I had a conversation with my friend Shwan Lamei last week. A former rising star in a traditional corporate manufacturing enterprise, Shwan chucked it all a few years ago to found Emulate Energy, a global firm committed to creating technology that stores energy in a more cost-effective and sustainable manner.
Shwan and I chatted about his leadership team. What began as a 2-person start-up is now a firm with 18 employees and rapidly expanding. As Shwan described the folks on his leadership team, he declared with pride:
We don’t have any brilliant jerks.
Reed Hastings is the cofounder and just-retired CEO of Netflix. Hastings co-authored the New York Times bestselling book “No Rules Rules: Netflix and the Culture of Reinvention.” And he popularized the term brilliant jerk.
Here’s what Netflix does with brilliant jerks: It gets rids of them. Some companies tolerate them, Hastings explained. For us, the cost to effective team work is too great.
If you can’t dazzle them with brilliance, baffle them with bull.”W.C. Fields
While Freud recognized that there are a near infinite variety of personalities, he identified three main types: erotic, obsessive, and narcissistic.
Brilliant jerks often carry narcissistic traits. They are not easily impressed. They tend to be innovators, driven in business to gain power and glory. Productive narcissists are experts in their industries, and they excel at posing critical questions. They want to be admired, not loved. Of all the personality types, narcissists run the greatest risk of isolating themselves at the moment of success. Their achilles heel? They are often sensitive to criticism because, well, they are brilliant! And they tend to be poor listeners who lack empathy (from “Narcissistic Leaders,” Michael Maccoby, HBR, 1/2004)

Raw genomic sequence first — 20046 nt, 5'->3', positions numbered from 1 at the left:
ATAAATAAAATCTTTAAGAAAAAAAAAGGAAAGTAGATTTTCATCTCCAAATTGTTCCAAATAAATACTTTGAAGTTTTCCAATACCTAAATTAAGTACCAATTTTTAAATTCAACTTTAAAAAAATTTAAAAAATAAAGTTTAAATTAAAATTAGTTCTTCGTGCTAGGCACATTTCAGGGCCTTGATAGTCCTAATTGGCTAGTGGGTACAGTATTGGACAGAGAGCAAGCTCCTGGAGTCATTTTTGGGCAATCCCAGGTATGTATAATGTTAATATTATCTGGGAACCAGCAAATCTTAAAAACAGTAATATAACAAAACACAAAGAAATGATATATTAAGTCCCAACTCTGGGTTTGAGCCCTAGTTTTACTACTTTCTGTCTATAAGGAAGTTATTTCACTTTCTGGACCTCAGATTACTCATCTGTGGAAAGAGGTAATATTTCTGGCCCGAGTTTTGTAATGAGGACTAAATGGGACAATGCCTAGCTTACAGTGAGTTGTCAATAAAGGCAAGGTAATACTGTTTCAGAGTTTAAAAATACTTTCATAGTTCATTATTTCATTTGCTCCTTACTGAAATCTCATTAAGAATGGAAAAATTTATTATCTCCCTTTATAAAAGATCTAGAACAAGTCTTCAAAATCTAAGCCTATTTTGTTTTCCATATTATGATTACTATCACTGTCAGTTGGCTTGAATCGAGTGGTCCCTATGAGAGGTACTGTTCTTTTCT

Search the net, and you will find a slew of articles on how to manage brilliant jerks. Be forewarned, the guidance is not encouraging. You will also find equal amounts of wisdom in line with Hastings’ advice. Screen them out. Don’t hire them.
My essay is for you, the brilliant one. You ARE brilliant. Have been top of your class for as long as you can remember. Have been told, again and again, that you are smarter than others, faster than others, more exceptional.
Great. I salute the brilliance in you.
And you’re clear that you do not wish to be that jerk. I salute that desire, as well.
I coach lots of smart and often very brilliant people. Let us consider the following guard rails as you unleash your brilliance in the workplace.
It’s the paradox. You were told for years how special you are. And you ARE. You were told how gifted, how impressive, how exceptional you are. And you ARE.
You were consistently affirmed in a comparative sense. Told that you were smarter, quicker, more brilliant than others. You likely were.
It is near impossible to not start thinking that you are better than others.
That’s special-itis. Drop that thinking, at once. It will not serve you at your place of work. It will get you nothing.
Consider this your essential mindset adjustment. You ARE brilliant. Bring your brilliance to work. You ARE special – and you are not more special than anyone else.